Daily Archives

Synthetic lint ends up in oceans

Science News – Every time a garment made from polyester or other synthetic fabric goes through the wash, it sheds tiny plastic fibers. Thousands of them. It turns out that these fibers end up fouling coastal environments throughout the globe, a global research team finds. Read article

EU debt crisis: Italy hit with rating downgrade

Guardian – First the downgrade, then the political backlash. Silvio Berlusconi has just lambasted S&P for cutting Italy’s credit rating – claiming the agency has been influenced by his political opponents and elements in the media. Read article

Tony Blair ‘visited Libya to lobby for JP Morgan’

Telegraph – The executive, speaking on condition of anonymity, said officials were told the “ideas” they were ordered to pursue came from Mr Blair as well as one other British businessman and a former American diplomat. “Tony Blair’s visits were purely lobby visits for banking deals with JP Morgan,” he said. Read article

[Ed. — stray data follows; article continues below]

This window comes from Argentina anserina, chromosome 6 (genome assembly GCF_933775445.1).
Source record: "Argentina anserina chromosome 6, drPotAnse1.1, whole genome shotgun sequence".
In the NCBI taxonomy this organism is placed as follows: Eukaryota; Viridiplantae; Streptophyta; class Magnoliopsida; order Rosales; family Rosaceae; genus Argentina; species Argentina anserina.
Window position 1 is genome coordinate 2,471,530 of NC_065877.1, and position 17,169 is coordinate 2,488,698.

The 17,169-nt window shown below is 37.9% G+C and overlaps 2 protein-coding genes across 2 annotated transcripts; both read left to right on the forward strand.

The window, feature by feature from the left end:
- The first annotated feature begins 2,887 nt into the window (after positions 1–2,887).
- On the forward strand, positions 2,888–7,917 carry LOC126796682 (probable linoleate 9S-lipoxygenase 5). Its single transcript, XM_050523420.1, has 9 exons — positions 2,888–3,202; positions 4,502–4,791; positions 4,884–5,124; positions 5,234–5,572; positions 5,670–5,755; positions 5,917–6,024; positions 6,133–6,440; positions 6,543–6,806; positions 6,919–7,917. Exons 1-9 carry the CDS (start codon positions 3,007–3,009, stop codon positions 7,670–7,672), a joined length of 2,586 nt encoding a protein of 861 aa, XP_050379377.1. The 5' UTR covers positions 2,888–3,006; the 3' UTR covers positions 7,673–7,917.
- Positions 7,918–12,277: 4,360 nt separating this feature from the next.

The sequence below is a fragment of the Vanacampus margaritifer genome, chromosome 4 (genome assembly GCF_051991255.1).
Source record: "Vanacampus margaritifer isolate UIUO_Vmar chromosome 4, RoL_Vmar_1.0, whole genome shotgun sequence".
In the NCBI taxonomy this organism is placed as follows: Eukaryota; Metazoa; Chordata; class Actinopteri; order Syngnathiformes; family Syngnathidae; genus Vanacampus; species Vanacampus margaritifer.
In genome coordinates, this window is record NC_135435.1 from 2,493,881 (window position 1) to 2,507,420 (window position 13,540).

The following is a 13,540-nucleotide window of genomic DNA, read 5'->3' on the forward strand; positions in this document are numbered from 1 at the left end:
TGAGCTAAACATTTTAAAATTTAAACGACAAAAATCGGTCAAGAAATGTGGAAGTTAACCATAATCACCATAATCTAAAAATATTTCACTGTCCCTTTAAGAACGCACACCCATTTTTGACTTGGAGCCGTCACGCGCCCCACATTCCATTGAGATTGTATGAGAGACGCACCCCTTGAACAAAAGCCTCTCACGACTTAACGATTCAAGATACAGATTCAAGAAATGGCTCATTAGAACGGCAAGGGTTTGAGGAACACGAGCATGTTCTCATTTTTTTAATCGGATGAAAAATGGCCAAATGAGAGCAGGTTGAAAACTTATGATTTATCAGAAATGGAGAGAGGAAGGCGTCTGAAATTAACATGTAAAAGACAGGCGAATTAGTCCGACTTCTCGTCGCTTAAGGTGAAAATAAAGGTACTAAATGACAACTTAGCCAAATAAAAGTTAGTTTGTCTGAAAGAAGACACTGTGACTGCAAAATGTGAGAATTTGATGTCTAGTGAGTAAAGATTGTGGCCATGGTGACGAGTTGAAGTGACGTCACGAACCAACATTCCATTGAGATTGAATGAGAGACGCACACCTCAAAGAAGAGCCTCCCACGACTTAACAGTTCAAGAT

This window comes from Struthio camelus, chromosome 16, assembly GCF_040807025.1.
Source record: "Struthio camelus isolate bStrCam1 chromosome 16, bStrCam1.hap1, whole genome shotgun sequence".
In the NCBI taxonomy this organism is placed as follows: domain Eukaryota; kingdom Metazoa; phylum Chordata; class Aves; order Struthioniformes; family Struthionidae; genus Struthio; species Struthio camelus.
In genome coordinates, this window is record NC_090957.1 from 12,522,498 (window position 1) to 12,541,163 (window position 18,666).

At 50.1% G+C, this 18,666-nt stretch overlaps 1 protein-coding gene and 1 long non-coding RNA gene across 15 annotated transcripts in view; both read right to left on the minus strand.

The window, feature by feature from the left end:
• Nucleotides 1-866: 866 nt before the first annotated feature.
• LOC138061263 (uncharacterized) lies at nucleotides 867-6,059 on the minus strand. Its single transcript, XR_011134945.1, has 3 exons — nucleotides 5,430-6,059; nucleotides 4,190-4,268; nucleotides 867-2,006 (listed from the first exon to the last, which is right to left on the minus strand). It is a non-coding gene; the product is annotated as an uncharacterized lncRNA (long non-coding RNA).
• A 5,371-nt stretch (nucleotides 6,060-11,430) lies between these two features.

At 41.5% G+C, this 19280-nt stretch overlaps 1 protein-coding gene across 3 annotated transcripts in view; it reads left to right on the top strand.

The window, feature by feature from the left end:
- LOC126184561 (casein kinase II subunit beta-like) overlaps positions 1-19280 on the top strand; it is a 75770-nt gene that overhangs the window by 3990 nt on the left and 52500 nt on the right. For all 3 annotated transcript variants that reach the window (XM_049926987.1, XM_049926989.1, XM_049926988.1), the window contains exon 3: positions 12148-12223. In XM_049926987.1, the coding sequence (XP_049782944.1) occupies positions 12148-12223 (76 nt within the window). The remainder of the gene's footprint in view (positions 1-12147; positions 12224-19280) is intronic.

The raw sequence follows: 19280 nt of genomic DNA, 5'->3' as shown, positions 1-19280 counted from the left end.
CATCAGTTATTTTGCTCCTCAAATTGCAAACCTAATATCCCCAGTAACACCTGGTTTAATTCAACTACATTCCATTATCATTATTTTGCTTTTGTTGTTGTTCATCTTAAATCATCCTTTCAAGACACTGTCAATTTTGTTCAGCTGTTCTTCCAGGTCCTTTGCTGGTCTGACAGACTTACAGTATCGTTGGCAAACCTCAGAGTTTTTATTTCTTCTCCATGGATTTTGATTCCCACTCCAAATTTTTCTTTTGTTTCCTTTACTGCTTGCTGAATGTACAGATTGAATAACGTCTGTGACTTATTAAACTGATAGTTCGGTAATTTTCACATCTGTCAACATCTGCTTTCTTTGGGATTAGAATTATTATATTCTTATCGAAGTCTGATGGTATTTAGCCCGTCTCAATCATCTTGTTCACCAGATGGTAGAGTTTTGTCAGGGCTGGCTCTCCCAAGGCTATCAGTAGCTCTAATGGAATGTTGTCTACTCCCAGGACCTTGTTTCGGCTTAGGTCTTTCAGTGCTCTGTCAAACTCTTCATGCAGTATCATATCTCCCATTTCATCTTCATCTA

Russia’s Shiveluch volcano erupts

China Daily – A volcano has erupted on Kamchatka Peninsula in Russia’s Far East, with ash rising to an altitude of 10 km above sea level, RIA Novosti news agency reported Tuesday. During the eruption, a crevice with a depth of about 30 meters was formed on top of the volcano. An earthquake that lasted seven minutes was also recorded, a representative from the Russian Academy of Sciences was quoted as saying. The volcano’s 10-km ash column was the highest during the past month, breaking the record of 8200 meters
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The spy satellite that came in from the Cold War: Visitors flock to see huge secret weapons used by the U.S. that until now were highly classified